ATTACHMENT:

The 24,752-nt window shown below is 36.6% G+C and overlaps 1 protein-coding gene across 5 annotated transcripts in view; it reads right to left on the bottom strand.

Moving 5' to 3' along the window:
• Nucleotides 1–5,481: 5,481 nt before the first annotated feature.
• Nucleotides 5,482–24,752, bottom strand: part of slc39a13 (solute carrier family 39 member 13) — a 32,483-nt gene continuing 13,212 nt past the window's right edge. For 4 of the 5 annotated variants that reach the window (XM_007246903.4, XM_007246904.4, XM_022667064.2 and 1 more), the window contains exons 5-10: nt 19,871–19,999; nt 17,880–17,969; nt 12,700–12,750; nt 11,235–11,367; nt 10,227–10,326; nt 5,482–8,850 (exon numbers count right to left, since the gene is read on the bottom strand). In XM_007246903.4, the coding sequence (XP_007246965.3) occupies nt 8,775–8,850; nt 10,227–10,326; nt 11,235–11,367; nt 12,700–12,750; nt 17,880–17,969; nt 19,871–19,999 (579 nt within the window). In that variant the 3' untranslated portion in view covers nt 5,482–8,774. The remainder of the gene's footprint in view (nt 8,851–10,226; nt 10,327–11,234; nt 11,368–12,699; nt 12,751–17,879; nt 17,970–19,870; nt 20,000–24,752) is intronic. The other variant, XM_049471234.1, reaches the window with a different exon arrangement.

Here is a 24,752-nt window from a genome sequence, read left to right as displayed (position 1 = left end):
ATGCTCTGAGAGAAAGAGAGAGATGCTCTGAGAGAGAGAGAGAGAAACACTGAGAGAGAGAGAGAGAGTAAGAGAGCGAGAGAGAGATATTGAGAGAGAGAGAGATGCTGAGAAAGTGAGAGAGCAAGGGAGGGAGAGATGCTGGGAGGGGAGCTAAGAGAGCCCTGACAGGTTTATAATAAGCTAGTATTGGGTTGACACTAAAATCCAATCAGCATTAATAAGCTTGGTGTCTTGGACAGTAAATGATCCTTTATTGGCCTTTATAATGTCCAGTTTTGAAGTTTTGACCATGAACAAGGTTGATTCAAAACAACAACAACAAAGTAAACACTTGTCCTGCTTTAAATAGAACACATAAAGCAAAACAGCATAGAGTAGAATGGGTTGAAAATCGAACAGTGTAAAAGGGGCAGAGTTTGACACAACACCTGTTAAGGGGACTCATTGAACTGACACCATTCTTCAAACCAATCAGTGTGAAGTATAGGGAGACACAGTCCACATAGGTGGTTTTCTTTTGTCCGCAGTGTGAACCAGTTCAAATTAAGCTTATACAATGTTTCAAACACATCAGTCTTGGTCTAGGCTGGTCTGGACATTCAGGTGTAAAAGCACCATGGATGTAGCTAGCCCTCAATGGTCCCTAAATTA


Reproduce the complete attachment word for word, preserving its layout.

The 24,752-nt window shown below is 36.6% G+C and overlaps 1 protein-coding gene across 5 annotated transcripts in view; it reads right to left on the bottom strand.

Moving 5' to 3' along the window:
• Nucleotides 1–5,481: 5,481 nt before the first annotated feature.
• Nucleotides 5,482–24,752, bottom strand: part of slc39a13 (solute carrier family 39 member 13) — a 32,483-nt gene continuing 13,212 nt past the window's right edge. For 4 of the 5 annotated variants that reach the window (XM_007246903.4, XM_007246904.4, XM_022667064.2 and 1 more), the window contains exons 5-10: nt 19,871–19,999; nt 17,880–17,969; nt 12,700–12,750; nt 11,235–11,367; nt 10,227–10,326; nt 5,482–8,850 (exon numbers count right to left, since the gene is read on the bottom strand). In XM_007246903.4, the coding sequence (XP_007246965.3) occupies nt 8,775–8,850; nt 10,227–10,326; nt 11,235–11,367; nt 12,700–12,750; nt 17,880–17,969; nt 19,871–19,999 (579 nt within the window). In that variant the 3' untranslated portion in view covers nt 5,482–8,774. The remainder of the gene's footprint in view (nt 8,851–10,226; nt 10,327–11,234; nt 11,368–12,699; nt 12,751–17,879; nt 17,970–19,870; nt 20,000–24,752) is intronic. The other variant, XM_049471234.1, reaches the window with a different exon arrangement.

Here is a 24,752-nt window from a genome sequence, read left to right as displayed (position 1 = left end):
ATGCTCTGAGAGAAAGAGAGAGATGCTCTGAGAGAGAGAGAGAGAAACACTGAGAGAGAGAGAGAGAGTAAGAGAGCGAGAGAGAGATATTGAGAGAGAGAGAGATGCTGAGAAAGTGAGAGAGCAAGGGAGGGAGAGATGCTGGGAGGGGAGCTAAGAGAGCCCTGACAGGTTTATAATAAGCTAGTATTGGGTTGACACTAAAATCCAATCAGCATTAATAAGCTTGGTGTCTTGGACAGTAAATGATCCTTTATTGGCCTTTATAATGTCCAGTTTTGAAGTTTTGACCATGAACAAGGTTGATTCAAAACAACAACAACAAAGTAAACACTTGTCCTGCTTTAAATAGAACACATAAAGCAAAACAGCATAGAGTAGAATGGGTTGAAAATCGAACAGTGTAAAAGGGGCAGAGTTTGACACAACACCTGTTAAGGGGACTCATTGAACTGACACCATTCTTCAAACCAATCAGTGTGAAGTATAGGGAGACACAGTCCACATAGGTGGTTTTCTTTTGTCCGCAGTGTGAACCAGTTCAAATTAAGCTTATACAATGTTTCAAACACATCAGTCTTGGTCTAGGCTGGTCTGGACATTCAGGTGTAAAAGCACCATGGATGTAGCTAGCCCTCAATGGTCCCTAAATTA